the health department, lots of people involved. Melissa Hodges: The greenways
in Butner really got started as part of the Granville
County Master Plan. And once we incorporated,
Granville County approached us with some grant opportunities that as a local government
we could pursue. Butner doesn’t have
a lot of sidewalks. There is, I would say, eight
to ten blocks of sidewalk within the entire town. Originally Butner was— originally Camp Butner World War II training camp. And there were a lot of asphalt
sidewalks and property owners wanted them removed. Now property
owners want them back, so that’s been a big initiative is connecting to the existing sidewalks. I thought the
greenways were excellent. I am thrilled
because greenways really, they’re more than
just one component. There are so many
things to greenways. They help with transportation
which improves air quality as well as reducing
congestion on the roadways. They provide recreation. But then they also
have a health benefit. Leonard Peace: I saw the greenway
initiative as a good way for school and community to come
together for a good cause. Now that the school trail
is in operation between the Butner Stem Middle School and
the Butner Stem Elementary School, I think it’s a great idea. We have people using it and
there has been no negative responses from anyone
since it’s been in operation. Jackie Sergent: After learning
more about The Community Guide and what it can bring to
bear on impacts and outcomes, the Board of Health… we now, the Granville Vance
District Health Department does have a policy that
says that we should look to The Community Guide as our
basis before we move forward. Why wouldn’t we want to
use The Community Guide as our primary resource? It’s the first place you look to see: what are the ideas that work? what is recommended? It seems so obvious that we
would want to see what has already been proven
to make a difference. We want to use
evidence-based practices. Look to a resource that
is objective and has good information, and see if there’s
something in there that you can take away and apply to
your own jurisdiction. I feel so lucky that I knew
about The Community Guide when I first started this work because I am not sure that we
would be where we are today with progress with greenways
in Granville County had I not gotten the information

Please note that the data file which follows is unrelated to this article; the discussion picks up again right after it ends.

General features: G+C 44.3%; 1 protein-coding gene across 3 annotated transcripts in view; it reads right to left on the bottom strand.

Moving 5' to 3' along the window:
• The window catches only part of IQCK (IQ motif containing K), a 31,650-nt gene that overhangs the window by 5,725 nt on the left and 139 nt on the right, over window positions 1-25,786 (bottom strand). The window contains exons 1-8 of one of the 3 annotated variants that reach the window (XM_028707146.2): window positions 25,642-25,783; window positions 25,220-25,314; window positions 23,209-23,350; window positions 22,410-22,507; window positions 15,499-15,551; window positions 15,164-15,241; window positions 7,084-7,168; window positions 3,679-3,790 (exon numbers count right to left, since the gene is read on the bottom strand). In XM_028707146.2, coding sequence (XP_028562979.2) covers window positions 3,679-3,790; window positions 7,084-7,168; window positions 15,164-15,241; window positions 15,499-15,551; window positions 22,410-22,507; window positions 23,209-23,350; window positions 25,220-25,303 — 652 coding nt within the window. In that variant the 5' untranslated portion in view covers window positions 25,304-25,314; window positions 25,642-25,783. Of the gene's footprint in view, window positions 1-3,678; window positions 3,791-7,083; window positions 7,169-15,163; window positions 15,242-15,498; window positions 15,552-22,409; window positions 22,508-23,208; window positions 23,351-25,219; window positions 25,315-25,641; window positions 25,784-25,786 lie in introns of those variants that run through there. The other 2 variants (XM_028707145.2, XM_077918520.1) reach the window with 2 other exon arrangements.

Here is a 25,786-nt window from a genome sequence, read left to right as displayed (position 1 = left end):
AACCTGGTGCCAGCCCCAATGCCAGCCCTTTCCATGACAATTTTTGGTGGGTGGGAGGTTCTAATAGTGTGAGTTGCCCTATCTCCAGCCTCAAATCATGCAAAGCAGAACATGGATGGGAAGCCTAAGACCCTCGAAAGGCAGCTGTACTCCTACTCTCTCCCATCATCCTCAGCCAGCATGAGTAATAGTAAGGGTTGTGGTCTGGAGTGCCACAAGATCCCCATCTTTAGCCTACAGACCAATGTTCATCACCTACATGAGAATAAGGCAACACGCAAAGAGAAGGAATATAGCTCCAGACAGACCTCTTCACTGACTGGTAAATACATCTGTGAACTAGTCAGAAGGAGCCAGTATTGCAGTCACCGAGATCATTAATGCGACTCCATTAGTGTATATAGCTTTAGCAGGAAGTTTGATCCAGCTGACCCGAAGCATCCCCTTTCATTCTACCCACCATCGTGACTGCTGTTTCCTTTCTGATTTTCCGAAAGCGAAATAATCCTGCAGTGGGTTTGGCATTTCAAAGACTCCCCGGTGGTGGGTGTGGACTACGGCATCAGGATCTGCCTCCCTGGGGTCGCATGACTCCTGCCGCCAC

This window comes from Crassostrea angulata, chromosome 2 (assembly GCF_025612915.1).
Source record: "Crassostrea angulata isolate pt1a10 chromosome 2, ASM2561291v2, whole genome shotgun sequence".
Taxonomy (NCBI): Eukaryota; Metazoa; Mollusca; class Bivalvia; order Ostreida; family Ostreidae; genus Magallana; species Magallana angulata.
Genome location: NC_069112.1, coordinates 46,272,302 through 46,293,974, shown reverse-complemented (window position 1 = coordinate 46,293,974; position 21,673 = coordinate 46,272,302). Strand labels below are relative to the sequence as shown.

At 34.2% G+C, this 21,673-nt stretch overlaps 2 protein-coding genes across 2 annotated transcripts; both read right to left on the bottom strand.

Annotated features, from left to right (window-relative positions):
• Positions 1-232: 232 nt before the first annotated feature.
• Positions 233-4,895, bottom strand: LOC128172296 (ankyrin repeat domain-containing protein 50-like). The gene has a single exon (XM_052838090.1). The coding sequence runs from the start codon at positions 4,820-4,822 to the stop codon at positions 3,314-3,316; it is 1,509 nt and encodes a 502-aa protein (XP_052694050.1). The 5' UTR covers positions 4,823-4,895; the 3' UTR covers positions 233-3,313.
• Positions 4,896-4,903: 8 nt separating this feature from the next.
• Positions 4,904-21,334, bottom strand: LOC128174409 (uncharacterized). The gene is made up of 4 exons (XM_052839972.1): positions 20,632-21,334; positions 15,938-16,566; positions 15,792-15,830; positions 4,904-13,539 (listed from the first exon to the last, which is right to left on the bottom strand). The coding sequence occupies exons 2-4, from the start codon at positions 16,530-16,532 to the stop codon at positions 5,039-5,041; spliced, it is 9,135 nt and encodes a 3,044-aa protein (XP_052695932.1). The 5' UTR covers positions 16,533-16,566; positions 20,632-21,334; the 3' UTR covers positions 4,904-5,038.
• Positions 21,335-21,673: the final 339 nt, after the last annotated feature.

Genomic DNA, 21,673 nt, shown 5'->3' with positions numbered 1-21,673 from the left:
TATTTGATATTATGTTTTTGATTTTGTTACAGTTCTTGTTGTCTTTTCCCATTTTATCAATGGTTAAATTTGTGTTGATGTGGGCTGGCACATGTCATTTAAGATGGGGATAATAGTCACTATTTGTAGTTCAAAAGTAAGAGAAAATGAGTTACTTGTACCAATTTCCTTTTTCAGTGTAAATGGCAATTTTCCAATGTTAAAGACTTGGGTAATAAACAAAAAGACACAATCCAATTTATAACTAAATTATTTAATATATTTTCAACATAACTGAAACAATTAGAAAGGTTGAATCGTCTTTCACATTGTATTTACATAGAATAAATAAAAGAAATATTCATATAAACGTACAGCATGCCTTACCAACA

from The Community Guide about the value of creating and
increasing access to places to be physically active. Narrator: Granville County
in North Carolina used the following Task Force
findings and recommendations on promoting physical activity: • Creation of or enhanced access
to places for physical activity combined with, informational
outreach activities, • Community-scale urban
design and land use policies, • Street-scale urban design
and land use policies, and • Transportation and travel
policies and practices. The Guide to Community
Preventive Services is an essential resource for people
who want to know what works in public health. It provides evidence-based
findings and recommendations from the Community Preventive
Services Task Force about community preventive
services, programs, and policies to improve health. The Task Force is an
independent, nonfederal, unpaid group of public health
and prevention experts. It bases its findings
and recommendations on systematic reviews of
the scientific literature. With oversight from the Task Force,
scientists and subject matter experts from the Centers for Disease
Control and Prevention conduct these reviews in
collaboration with a wide range of government, academic, policy,
and practice-based partners. Find out what works to
promote health and safety in your community. The Community Guide includes: • Evidence-based Task Force
findings and recommendations • Systematic review methods • Interventions on more than
20 public health topic areas • Information on how to use
The Community Guide • And more! You can also sign up
to get e-mail notices when new information of
interest to you is posted. Visit The Community
Guide website at